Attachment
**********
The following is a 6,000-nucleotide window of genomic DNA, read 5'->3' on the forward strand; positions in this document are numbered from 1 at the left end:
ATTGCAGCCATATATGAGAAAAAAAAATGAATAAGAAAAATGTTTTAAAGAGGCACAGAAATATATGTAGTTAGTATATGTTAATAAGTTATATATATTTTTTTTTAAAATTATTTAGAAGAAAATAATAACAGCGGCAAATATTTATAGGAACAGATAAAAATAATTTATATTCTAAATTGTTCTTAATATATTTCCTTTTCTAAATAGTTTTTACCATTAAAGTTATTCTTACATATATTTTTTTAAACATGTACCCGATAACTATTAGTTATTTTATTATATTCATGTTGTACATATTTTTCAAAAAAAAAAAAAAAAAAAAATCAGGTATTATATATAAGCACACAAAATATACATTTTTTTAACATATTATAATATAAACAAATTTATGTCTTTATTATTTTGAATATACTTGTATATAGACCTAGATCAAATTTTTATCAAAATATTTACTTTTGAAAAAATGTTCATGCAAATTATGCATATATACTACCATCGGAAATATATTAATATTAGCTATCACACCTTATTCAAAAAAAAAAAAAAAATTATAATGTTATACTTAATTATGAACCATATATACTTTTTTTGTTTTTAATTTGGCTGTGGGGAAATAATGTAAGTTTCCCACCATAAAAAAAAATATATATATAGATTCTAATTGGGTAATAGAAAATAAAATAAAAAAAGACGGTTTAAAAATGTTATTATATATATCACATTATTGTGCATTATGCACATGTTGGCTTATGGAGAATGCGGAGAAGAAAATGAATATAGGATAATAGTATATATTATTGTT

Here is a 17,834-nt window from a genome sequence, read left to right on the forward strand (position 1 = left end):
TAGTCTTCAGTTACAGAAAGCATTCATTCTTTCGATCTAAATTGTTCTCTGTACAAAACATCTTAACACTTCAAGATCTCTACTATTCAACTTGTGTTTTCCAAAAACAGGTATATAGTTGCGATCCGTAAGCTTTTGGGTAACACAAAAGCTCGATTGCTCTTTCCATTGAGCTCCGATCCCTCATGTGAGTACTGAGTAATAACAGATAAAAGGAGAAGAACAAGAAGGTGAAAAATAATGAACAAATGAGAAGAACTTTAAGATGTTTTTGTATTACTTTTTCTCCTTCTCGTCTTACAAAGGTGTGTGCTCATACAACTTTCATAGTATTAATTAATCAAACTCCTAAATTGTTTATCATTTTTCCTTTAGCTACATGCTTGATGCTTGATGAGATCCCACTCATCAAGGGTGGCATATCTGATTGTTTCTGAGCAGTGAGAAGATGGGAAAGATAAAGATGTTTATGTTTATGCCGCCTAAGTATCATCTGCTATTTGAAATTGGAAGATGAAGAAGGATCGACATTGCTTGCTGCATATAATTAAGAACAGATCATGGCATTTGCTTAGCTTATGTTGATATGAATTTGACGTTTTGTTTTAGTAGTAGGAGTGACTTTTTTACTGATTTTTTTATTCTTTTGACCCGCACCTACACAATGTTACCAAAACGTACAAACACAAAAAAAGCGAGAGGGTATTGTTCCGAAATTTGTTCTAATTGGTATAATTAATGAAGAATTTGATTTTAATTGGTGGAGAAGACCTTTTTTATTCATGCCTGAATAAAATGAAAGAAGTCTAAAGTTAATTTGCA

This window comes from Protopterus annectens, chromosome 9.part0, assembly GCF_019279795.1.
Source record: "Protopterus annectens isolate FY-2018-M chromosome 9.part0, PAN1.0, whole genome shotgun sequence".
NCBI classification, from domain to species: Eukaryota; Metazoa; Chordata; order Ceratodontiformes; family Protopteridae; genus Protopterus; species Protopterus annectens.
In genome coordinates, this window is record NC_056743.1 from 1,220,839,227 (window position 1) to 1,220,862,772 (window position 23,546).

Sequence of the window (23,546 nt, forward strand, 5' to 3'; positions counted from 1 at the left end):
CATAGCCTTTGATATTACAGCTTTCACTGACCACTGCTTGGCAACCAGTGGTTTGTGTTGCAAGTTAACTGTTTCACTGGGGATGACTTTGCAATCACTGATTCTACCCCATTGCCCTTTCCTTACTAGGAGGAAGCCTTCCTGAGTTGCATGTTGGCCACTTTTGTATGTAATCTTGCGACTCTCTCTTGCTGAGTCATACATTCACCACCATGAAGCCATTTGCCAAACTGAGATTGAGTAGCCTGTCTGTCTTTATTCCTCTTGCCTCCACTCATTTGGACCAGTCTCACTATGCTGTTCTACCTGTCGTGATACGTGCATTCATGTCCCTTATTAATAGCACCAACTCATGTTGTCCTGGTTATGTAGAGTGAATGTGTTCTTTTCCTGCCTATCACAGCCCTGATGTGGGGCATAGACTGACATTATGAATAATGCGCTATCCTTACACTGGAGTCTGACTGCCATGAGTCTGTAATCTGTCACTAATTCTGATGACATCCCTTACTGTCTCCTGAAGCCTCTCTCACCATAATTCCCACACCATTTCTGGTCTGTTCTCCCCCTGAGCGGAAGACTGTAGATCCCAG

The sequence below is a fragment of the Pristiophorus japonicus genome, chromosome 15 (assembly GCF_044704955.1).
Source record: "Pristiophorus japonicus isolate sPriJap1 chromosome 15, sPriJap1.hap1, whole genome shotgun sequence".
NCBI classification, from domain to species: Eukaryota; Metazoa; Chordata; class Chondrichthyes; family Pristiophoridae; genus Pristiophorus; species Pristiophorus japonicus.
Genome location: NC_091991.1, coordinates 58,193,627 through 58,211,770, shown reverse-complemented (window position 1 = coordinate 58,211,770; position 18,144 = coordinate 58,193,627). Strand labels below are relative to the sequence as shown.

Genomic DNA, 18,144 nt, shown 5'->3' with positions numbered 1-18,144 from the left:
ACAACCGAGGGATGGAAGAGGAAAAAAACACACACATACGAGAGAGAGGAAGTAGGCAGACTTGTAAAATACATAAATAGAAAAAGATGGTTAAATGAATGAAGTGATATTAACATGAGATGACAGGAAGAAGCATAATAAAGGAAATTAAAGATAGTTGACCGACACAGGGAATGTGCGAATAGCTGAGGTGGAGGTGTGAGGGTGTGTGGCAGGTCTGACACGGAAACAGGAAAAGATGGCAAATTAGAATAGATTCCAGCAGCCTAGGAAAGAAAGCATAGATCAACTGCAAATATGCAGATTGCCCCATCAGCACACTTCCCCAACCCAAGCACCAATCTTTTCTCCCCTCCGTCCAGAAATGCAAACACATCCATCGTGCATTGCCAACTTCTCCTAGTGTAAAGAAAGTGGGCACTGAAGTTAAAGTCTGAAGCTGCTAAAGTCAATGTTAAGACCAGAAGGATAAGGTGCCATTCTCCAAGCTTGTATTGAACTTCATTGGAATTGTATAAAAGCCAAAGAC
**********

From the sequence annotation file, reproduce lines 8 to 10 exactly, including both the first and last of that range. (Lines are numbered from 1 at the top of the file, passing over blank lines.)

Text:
In genome coordinates, this window is record NC_056743.1 from 1,220,839,227 (window position 1) to 1,220,862,772 (window position 23,546).

Sequence of the window (23,546 nt, forward strand, 5' to 3'; positions counted from 1 at the left end):
CATAGCCTTTGATATTACAGCTTTCACTGACCACTGCTTGGCAACCAGTGGTTTGTGTTGCAAGTTAACTGTTTCACTGGGGATGACTTTGCAATCACTGATTCTACCCCATTGCCCTTTCCTTACTAGGAGGAAGCCTTCCTGAGTTGCATGTTGGCCACTTTTGTATGTAATCTTGCGACTCTCTCTTGCTGAGTCATACATTCACCACCATGAAGCCATTTGCCAAACTGAGATTGAGTAGCCTGTCTGTCTTTATTCCTCTTGCCTCCACTCATTTGGACCAGTCTCACTATGCTGTTCTACCTGTCGTGATACGTGCATTCATGTCCCTTATTAATAGCACCAACTCATGTTGTCCTGGTTATGTAGAGTGAATGTGTTCTTTTCCTGCCTATCACAGCCCTGATGTGGGGCATAGACTGACATTATGAATAATGCGCTATCCTTACACTGGAGTCTGACTGCCATGAGTCTGTAATCTGTCACTAATTCTGATGACATCCCTTACTGTCTCCTGAAGCCTCTCTCACCATAATTCCCACACCATTTCTGGTCTGTTCTCCCCCTGAGCGGAAGACTGTAGATCCCAG